Mr Fontana : We look at a whole range of flexible employment options for the future under that paper. Our blue paper is pretty extensive in terms of saying, 'This is where we hope to go into the future and how we engage and build our capability.' We are looking for much greater flexible working arrangements but also the ability to bring on specialist skills when we need them. Some of those may be ex-police members who have retired and who we can bring back to review cold cases. They may have an expertise in fraud or a whole range of those things.

Mr WOOD: I think the idea of ex-detectives looking at cold cases is a fantastic idea. I have one final question. Are there any recommendations when it comes specifically to Commonwealth legislation, which Victoria Police would like this committee to look at?

Mr Fontana : I think my colleague this morning might have raised some issues in relation to the delays we have in getting data from some of the institutions.


Mr Fontana : Yes. There are issues about the format we get data in. When I visit our fraud squad, particularly when they are dealing with complex cases, they get everything in hard copy and they are asking, 'Why can't we get this computerised?' They have to put it on the computer. They waste hours and hours. I am sure it is all electronic. There is a whole range of things that could be looked at in terms of how we get that information from financial institutions.

Mr WOOD: With this issue—obviously we are talking about legislation—if you get telephone intercepts, is that information supplied through the sort of data you want the banks to supply bank transactions on?

Mr Fontana : These are electronic financial statements and records we are looking for, more than anything, not telephone—

Mr WOOD: I understand. I am asking whether you get, from the telecommunications providers, the data in the form you want it, whereas the banks are just giving you a hard copy?

Mr Fontana : One of the challenges is how we get data from a whole range of industries. It is a challenge. It is not always in the same format, which makes it difficult. That is a significant challenge and it takes a lot of time to work through that.

Identity will probably be a key thing into the future, I would say. I know that we are looking at updating the strategy. We have mentioned to some of the financial institutions—I mentioned it in a meeting with Visa—that biometrics might be the way, in the future, to reduce fraud with credit cards, or even as a form of proving identity, because it is a real issue out there in terms of identity theft. With advancements in technologies, I think you could probably reduce a lot of it through biometrics. I actually read a small article in the paper on the weekend about some bank over in Europe that is introducing biometrics to its cards, and I thought, 'What a great idea!'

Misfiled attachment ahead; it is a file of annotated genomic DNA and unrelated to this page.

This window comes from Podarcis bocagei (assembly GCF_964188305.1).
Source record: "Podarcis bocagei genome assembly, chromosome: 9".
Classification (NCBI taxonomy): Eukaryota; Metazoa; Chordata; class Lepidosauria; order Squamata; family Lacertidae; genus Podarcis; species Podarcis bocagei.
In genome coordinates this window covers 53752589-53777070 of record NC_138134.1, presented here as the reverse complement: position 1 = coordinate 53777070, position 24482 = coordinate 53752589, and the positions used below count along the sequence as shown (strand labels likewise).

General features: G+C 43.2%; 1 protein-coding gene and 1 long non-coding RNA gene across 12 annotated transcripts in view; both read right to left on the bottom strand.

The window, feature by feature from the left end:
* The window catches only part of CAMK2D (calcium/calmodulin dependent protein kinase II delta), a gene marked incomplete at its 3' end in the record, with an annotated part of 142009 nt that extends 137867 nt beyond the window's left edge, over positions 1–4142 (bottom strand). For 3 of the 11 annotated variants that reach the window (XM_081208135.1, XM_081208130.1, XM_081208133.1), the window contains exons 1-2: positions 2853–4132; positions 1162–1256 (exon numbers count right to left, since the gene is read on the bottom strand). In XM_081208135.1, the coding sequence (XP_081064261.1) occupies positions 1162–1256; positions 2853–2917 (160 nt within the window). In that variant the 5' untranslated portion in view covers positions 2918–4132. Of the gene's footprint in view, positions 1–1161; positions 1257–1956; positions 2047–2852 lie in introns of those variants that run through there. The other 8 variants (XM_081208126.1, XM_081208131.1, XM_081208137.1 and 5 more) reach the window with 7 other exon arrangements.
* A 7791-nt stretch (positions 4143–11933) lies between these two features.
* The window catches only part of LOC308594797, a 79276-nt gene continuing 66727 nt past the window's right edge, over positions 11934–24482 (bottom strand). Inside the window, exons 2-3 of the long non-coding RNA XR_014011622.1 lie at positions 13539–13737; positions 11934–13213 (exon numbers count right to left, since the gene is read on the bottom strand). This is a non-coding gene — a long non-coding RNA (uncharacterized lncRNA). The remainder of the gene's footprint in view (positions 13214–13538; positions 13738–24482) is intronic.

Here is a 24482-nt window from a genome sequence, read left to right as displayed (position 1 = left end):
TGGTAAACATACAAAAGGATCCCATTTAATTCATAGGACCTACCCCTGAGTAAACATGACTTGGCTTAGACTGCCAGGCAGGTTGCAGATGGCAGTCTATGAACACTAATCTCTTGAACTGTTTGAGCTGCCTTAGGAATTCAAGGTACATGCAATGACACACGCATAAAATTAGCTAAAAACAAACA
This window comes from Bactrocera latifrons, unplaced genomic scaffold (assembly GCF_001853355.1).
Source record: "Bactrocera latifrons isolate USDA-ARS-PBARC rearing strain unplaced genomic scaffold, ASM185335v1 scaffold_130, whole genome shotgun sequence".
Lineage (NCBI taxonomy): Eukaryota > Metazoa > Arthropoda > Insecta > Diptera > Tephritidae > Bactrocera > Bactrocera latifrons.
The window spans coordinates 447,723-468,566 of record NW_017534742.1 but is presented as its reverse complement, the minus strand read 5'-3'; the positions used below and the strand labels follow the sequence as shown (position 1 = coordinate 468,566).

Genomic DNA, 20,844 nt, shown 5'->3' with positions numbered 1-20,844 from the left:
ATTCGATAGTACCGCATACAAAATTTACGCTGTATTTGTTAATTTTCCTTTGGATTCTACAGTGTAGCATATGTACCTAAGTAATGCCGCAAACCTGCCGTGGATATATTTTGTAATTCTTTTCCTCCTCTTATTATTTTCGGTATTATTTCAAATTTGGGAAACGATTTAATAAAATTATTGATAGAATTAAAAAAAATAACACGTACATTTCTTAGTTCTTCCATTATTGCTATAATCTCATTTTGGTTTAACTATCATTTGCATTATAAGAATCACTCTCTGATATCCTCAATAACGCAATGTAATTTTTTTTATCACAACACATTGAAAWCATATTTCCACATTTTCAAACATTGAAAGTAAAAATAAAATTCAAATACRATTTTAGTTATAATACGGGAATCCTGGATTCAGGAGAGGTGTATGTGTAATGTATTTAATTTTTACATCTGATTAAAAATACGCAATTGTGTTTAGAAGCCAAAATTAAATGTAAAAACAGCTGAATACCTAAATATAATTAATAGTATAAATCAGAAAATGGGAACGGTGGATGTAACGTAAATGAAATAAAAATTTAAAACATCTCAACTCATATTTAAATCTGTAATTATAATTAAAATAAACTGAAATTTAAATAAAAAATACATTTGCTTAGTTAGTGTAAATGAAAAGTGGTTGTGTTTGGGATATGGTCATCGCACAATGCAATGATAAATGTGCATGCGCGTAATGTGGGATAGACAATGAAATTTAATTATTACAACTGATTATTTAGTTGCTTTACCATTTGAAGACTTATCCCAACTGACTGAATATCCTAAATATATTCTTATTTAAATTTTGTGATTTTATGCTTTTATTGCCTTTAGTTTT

Mr MATHESON: In relation to your MARs, do you think there should be some sort of legislative requirement for banks to supply the information within a certain period? Some of these financial scams only go for days or weeks. If you are saying information you are trying to glean from banks or other organisations is taking up to 12 months, the scam is over. So you are going to be tracking someone who has probably diversified their assets or moved on. The banks are saying exactly the opposite. They are saying that the police are making requests for information that they really do not know anything about, or that they 'don't know what they want'. That was the terminology they used, which I find unbelievable, because I know that if a detective is going to contact a bank he knows what he is looking for.

Mr Fontana : They generally do. I suggest that my people in the fraud squad would know what they are looking for. One of the things that frustrates us is the delays in obtaining the data.

Mr MATHESON: Do you think there should be some sort of legislative requirement to respond to a request from states' and territories' law enforcement agencies?

Mr Fontana : It would be nice. It depends on what the cost is for us. There are always trade-offs. When we look at information coming from other areas, the cost of doing business is enormous.

CHAIR: Any request for information from a bank or a financial institution—

Mr Fontana : It would normally be under warrant.

CHAIR: requires a warrant.

Mr Fontana : That is right.

CHAIR: So that provides the scope of information that is required.

Mr Fontana : That is right.

CHAIR: As I said this morning, I find it strange that I can download my bank transactions to MYOB or Quicken or whatever, direct from my internet banking, yet the banks cannot provide you with an electronic CSV vile or and Excel file with that all formatted ready for the officers to go through it and look for the information they are after.

Mr Fontana : It is a real source of frustration for our members.

CHAIR: You touch on industry responsibility in your submission, but I think we have covered that off reasonably well.

Mr Fontana : I did mention that, with respect to the National Fraud Exchange, I am aware that some work is being done by the four big banks. I think that is a real plus. I think they are still working through that. It is probably a challenge, but getting business analysts in from each of those institutions and getting them to work together and share that data is a real advantage. The more institutions that get on board in that sort of arrangement the better. It would be great, but if you actually put in some criminal elements in there as well it would, in my view, really start to kick goals.